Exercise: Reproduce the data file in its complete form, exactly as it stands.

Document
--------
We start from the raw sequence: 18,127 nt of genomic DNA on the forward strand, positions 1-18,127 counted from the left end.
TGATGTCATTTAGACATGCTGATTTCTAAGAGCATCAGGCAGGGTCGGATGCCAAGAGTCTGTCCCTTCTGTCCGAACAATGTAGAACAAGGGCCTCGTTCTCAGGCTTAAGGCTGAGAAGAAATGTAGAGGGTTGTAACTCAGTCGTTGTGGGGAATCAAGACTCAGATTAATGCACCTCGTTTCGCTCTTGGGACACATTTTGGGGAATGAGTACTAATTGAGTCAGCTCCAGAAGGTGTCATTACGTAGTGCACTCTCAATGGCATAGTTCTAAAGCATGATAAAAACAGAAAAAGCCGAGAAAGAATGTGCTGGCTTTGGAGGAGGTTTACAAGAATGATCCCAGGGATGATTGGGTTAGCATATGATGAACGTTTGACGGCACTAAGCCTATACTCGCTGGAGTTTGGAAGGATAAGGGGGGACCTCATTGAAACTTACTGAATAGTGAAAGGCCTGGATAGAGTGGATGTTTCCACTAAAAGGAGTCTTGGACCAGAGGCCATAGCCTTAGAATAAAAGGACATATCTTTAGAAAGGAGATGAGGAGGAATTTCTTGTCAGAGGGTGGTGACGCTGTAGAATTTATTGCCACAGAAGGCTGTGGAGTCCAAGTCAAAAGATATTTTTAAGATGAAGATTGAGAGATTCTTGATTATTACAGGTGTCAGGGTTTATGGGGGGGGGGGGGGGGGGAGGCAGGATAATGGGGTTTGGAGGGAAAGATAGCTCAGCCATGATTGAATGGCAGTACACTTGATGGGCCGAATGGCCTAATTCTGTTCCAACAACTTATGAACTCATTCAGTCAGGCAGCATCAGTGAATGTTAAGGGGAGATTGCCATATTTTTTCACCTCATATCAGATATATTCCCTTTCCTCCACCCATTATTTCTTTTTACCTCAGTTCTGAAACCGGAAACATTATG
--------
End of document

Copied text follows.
We start from the raw sequence: 18,127 nt of genomic DNA on the forward strand, positions 1-18,127 counted from the left end.
TGATGTCATTTAGACATGCTGATTTCTAAGAGCATCAGGCAGGGTCGGATGCCAAGAGTCTGTCCCTTCTGTCCGAACAATGTAGAACAAGGGCCTCGTTCTCAGGCTTAAGGCTGAGAAGAAATGTAGAGGGTTGTAACTCAGTCGTTGTGGGGAATCAAGACTCAGATTAATGCACCTCGTTTCGCTCTTGGGACACATTTTGGGGAATGAGTACTAATTGAGTCAGCTCCAGAAGGTGTCATTACGTAGTGCACTCTCAATGGCATAGTTCTAAAGCATGATAAAAACAGAAAAAGCCGAGAAAGAATGTGCTGGCTTTGGAGGAGGTTTACAAGAATGATCCCAGGGATGATTGGGTTAGCATATGATGAACGTTTGACGGCACTAAGCCTATACTCGCTGGAGTTTGGAAGGATAAGGGGGGACCTCATTGAAACTTACTGAATAGTGAAAGGCCTGGATAGAGTGGATGTTTCCACTAAAAGGAGTCTTGGACCAGAGGCCATAGCCTTAGAATAAAAGGACATATCTTTAGAAAGGAGATGAGGAGGAATTTCTTGTCAGAGGGTGGTGACGCTGTAGAATTTATTGCCACAGAAGGCTGTGGAGTCCAAGTCAAAAGATATTTTTAAGATGAAGATTGAGAGATTCTTGATTATTACAGGTGTCAGGGTTTATGGGGGGGGGGGGGGGGGGAGGCAGGATAATGGGGTTTGGAGGGAAAGATAGCTCAGCCATGATTGAATGGCAGTACACTTGATGGGCCGAATGGCCTAATTCTGTTCCAACAACTTATGAACTCATTCAGTCAGGCAGCATCAGTGAATGTTAAGGGGAGATTGCCATATTTTTTCACCTCATATCAGATATATTCCCTTTCCTCCACCCATTATTTCTTTTTACCTCAGTTCTGAAACCGGAAACATTATG